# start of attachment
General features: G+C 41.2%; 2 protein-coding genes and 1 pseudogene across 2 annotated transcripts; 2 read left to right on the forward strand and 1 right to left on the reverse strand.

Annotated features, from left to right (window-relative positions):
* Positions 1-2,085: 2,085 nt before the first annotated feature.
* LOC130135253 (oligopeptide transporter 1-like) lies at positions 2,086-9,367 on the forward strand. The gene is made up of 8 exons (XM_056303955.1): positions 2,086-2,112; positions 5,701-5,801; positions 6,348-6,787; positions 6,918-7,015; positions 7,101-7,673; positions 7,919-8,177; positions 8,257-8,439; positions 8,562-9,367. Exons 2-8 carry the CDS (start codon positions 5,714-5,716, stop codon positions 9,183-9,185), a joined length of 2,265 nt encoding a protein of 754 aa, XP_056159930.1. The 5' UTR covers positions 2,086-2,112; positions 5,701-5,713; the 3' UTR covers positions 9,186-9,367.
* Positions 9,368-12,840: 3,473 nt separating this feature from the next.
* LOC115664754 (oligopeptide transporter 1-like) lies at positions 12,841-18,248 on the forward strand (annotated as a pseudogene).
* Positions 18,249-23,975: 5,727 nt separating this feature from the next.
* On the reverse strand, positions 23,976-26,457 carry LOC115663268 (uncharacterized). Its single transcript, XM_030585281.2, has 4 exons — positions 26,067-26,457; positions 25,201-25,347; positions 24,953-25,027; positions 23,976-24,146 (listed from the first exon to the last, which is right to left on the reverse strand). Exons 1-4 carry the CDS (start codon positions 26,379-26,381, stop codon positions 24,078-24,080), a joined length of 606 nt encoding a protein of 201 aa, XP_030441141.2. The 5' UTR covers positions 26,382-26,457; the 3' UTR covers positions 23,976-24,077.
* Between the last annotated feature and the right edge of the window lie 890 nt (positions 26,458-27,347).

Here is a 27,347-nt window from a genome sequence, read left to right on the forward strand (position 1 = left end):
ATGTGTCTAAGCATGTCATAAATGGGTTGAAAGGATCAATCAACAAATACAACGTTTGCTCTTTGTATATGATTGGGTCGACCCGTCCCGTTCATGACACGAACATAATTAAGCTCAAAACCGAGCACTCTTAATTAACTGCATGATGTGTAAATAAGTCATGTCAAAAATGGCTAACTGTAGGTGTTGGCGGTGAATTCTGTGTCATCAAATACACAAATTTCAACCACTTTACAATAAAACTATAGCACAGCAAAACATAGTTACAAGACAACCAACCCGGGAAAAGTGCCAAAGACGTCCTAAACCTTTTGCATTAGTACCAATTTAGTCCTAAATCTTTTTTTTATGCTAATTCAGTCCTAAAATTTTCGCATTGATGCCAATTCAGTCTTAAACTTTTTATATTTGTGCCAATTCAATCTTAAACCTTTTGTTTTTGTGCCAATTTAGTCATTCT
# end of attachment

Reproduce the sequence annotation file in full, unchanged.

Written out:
General features: G+C 41.2%; 2 protein-coding genes and 1 pseudogene across 2 annotated transcripts; 2 read left to right on the forward strand and 1 right to left on the reverse strand.

Annotated features, from left to right (window-relative positions):
* Positions 1-2,085: 2,085 nt before the first annotated feature.
* LOC130135253 (oligopeptide transporter 1-like) lies at positions 2,086-9,367 on the forward strand. The gene is made up of 8 exons (XM_056303955.1): positions 2,086-2,112; positions 5,701-5,801; positions 6,348-6,787; positions 6,918-7,015; positions 7,101-7,673; positions 7,919-8,177; positions 8,257-8,439; positions 8,562-9,367. Exons 2-8 carry the CDS (start codon positions 5,714-5,716, stop codon positions 9,183-9,185), a joined length of 2,265 nt encoding a protein of 754 aa, XP_056159930.1. The 5' UTR covers positions 2,086-2,112; positions 5,701-5,713; the 3' UTR covers positions 9,186-9,367.
* Positions 9,368-12,840: 3,473 nt separating this feature from the next.
* LOC115664754 (oligopeptide transporter 1-like) lies at positions 12,841-18,248 on the forward strand (annotated as a pseudogene).
* Positions 18,249-23,975: 5,727 nt separating this feature from the next.
* On the reverse strand, positions 23,976-26,457 carry LOC115663268 (uncharacterized). Its single transcript, XM_030585281.2, has 4 exons — positions 26,067-26,457; positions 25,201-25,347; positions 24,953-25,027; positions 23,976-24,146 (listed from the first exon to the last, which is right to left on the reverse strand). Exons 1-4 carry the CDS (start codon positions 26,379-26,381, stop codon positions 24,078-24,080), a joined length of 606 nt encoding a protein of 201 aa, XP_030441141.2. The 5' UTR covers positions 26,382-26,457; the 3' UTR covers positions 23,976-24,077.
* Between the last annotated feature and the right edge of the window lie 890 nt (positions 26,458-27,347).

Here is a 27,347-nt window from a genome sequence, read left to right on the forward strand (position 1 = left end):
ATGTGTCTAAGCATGTCATAAATGGGTTGAAAGGATCAATCAACAAATACAACGTTTGCTCTTTGTATATGATTGGGTCGACCCGTCCCGTTCATGACACGAACATAATTAAGCTCAAAACCGAGCACTCTTAATTAACTGCATGATGTGTAAATAAGTCATGTCAAAAATGGCTAACTGTAGGTGTTGGCGGTGAATTCTGTGTCATCAAATACACAAATTTCAACCACTTTACAATAAAACTATAGCACAGCAAAACATAGTTACAAGACAACCAACCCGGGAAAAGTGCCAAAGACGTCCTAAACCTTTTGCATTAGTACCAATTTAGTCCTAAATCTTTTTTTTATGCTAATTCAGTCCTAAAATTTTCGCATTGATGCCAATTCAGTCTTAAACTTTTTATATTTGTGCCAATTCAATCTTAAACCTTTTGTTTTTGTGCCAATTTAGTCATTCT